The Legend Behind Schramsberg Vineyards
By W Peter Hoyne
Hugh Davies’ craftsmanship and knowledge of sparkling wines transcends most vintners that I have met through the decades in my travels. He is a second generation family member of Schramsberg Vineyards in Napa Valley, which has a storied past and a historical list of achievements in the evolution of “methode traditional” sparkling wines in the United States.
The history behind Schamsberg Vineyards unfolds in 1862 when Jacob Schram, a German Immigrant, purchased 218 acres of property on the hillsides of Diamond Mountain, south of the city of Calistoga, California. Six years later he would plant vineyards in these volcanic sub-soils situated at high elevations. Schram’s family had a background in winemaking, so he pursued crafting his first still wine in 1876. At that time, Schramsberg was only the second bonded winery in Napa Valley. The Transcontinental Railroad provided a workforce of Chinese manpower for Schram as he hired these laborers to hand dig the first wine caves in Napa Valley for his wines. After Jacob Schram’s passing in 1905, the property was handed down to his son and later sold, falling into disrepair.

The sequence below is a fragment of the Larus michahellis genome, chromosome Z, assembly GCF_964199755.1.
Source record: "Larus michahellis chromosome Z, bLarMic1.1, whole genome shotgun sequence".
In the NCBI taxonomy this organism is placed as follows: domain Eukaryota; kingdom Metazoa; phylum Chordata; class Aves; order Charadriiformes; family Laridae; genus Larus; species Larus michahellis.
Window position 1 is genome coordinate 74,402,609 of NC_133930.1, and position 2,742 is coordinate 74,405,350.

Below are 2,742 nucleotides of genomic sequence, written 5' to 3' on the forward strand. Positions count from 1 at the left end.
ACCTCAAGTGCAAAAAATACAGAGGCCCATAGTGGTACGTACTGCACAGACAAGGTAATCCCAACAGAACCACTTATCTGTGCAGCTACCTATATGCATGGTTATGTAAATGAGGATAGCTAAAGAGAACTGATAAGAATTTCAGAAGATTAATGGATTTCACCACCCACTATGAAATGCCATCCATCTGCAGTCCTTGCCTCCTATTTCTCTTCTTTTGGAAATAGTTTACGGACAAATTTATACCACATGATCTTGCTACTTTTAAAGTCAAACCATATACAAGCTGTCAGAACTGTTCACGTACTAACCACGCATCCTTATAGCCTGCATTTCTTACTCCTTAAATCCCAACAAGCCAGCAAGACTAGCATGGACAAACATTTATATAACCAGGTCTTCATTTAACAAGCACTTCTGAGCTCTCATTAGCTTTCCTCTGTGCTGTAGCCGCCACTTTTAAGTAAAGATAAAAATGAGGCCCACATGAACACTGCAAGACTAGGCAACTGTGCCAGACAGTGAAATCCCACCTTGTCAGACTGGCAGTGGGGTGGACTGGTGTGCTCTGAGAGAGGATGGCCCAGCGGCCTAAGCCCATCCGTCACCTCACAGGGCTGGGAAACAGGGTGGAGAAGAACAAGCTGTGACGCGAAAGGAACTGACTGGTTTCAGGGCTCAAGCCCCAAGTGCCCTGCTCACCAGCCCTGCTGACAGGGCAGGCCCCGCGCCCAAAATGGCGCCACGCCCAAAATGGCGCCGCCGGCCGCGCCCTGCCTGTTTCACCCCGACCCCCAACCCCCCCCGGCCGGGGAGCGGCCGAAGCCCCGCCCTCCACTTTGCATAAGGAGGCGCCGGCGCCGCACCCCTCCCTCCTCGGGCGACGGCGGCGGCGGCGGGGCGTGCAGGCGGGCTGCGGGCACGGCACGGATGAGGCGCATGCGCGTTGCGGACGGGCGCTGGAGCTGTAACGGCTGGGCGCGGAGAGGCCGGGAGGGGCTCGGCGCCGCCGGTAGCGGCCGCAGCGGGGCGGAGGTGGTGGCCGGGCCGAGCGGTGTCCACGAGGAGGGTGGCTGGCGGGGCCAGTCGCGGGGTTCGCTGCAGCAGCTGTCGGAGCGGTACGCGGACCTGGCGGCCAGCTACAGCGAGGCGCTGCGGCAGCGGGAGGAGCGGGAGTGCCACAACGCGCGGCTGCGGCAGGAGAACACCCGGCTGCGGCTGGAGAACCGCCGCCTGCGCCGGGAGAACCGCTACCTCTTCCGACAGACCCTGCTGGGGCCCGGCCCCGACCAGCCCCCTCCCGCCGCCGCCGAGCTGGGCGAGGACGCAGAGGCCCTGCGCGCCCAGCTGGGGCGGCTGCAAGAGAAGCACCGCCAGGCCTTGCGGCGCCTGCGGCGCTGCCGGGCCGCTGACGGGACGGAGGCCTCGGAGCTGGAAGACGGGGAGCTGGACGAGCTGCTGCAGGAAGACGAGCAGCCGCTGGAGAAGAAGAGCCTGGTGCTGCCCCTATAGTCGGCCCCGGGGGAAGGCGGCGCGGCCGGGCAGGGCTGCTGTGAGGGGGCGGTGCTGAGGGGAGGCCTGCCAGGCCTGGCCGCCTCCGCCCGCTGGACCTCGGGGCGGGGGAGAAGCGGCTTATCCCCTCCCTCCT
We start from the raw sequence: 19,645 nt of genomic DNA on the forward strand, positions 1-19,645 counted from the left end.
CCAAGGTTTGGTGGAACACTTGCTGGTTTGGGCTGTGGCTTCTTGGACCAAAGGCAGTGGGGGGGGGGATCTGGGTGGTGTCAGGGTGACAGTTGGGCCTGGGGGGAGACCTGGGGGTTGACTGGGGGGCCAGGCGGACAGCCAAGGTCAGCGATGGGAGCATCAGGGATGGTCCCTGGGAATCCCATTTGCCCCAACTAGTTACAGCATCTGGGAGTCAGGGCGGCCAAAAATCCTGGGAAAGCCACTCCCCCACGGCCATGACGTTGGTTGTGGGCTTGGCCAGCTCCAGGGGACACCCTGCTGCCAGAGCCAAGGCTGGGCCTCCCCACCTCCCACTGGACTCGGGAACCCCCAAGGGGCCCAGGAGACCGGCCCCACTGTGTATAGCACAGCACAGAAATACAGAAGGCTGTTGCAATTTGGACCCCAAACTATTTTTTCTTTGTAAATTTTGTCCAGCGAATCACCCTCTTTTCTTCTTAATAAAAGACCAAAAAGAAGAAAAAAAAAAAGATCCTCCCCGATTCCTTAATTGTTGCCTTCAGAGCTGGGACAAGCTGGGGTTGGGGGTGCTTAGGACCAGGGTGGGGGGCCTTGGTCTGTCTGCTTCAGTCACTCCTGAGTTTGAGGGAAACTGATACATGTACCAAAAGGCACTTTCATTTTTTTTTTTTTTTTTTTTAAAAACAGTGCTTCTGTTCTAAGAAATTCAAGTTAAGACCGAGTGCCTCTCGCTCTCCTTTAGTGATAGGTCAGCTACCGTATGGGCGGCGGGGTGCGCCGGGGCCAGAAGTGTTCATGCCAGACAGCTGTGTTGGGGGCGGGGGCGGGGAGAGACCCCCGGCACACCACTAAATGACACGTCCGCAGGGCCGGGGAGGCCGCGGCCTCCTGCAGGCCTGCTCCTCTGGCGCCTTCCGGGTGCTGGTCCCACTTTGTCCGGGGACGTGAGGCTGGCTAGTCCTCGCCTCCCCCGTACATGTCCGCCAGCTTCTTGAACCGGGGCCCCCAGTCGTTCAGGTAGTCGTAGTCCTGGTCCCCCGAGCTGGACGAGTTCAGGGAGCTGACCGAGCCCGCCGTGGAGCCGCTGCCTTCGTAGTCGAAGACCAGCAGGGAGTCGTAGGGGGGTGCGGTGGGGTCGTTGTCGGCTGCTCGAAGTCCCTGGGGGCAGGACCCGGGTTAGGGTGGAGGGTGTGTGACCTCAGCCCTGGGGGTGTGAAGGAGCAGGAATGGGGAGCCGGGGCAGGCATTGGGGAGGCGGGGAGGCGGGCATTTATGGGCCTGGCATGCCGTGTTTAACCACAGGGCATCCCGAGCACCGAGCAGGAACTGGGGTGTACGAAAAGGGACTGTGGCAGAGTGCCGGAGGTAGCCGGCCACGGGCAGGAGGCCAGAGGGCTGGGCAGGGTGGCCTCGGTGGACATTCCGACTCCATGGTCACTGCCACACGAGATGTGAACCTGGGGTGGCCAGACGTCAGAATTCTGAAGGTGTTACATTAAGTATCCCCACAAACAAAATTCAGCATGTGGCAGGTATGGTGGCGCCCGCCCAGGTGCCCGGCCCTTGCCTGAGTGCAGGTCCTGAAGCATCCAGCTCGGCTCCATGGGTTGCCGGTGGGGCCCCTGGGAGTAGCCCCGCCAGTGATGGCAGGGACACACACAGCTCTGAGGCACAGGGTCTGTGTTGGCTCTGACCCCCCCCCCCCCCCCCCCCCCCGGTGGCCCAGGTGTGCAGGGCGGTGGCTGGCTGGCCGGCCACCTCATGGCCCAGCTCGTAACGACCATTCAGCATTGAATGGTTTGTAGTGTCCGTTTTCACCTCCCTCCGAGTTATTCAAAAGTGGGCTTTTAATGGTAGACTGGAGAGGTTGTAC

In 1965, Jack Davies a Harvard educated businessman and his wife Jamie, a graduate of Berkley, decided to relocate to Napa Valley from Southern California. They were inspired to start their own business crafting high-end sparkling wine in the traditional French method from Chardonnay and Pinot Noir. Although there wasn’t much of a market for this style of wine, they pursued their dream of making world-class sparkling wine.
Together, Jack and Jamie used their investments to purchase the run down Schramsberg estate in northern California’s mountainous Calistoga appellation. Robert Mondavi helped their cause by exchanging some low alcohol Chardonnay juice that he had on his property for Riesling grapes that Jack had purchased from Spring Mountain. Mondavi admitted “Jack if you succeed, we’ll all succeed.” In 1965, the Davies released their first vintage dated Blanc de Blancs sparkling wine in the US. By 1967, they had crafted a Blanc de Noir and in 1968 they produced a Rose´, a cuvee de Gamey. In 1965, they also started to replant their estate, reestablishing their own vineyard property as a source for their fruit.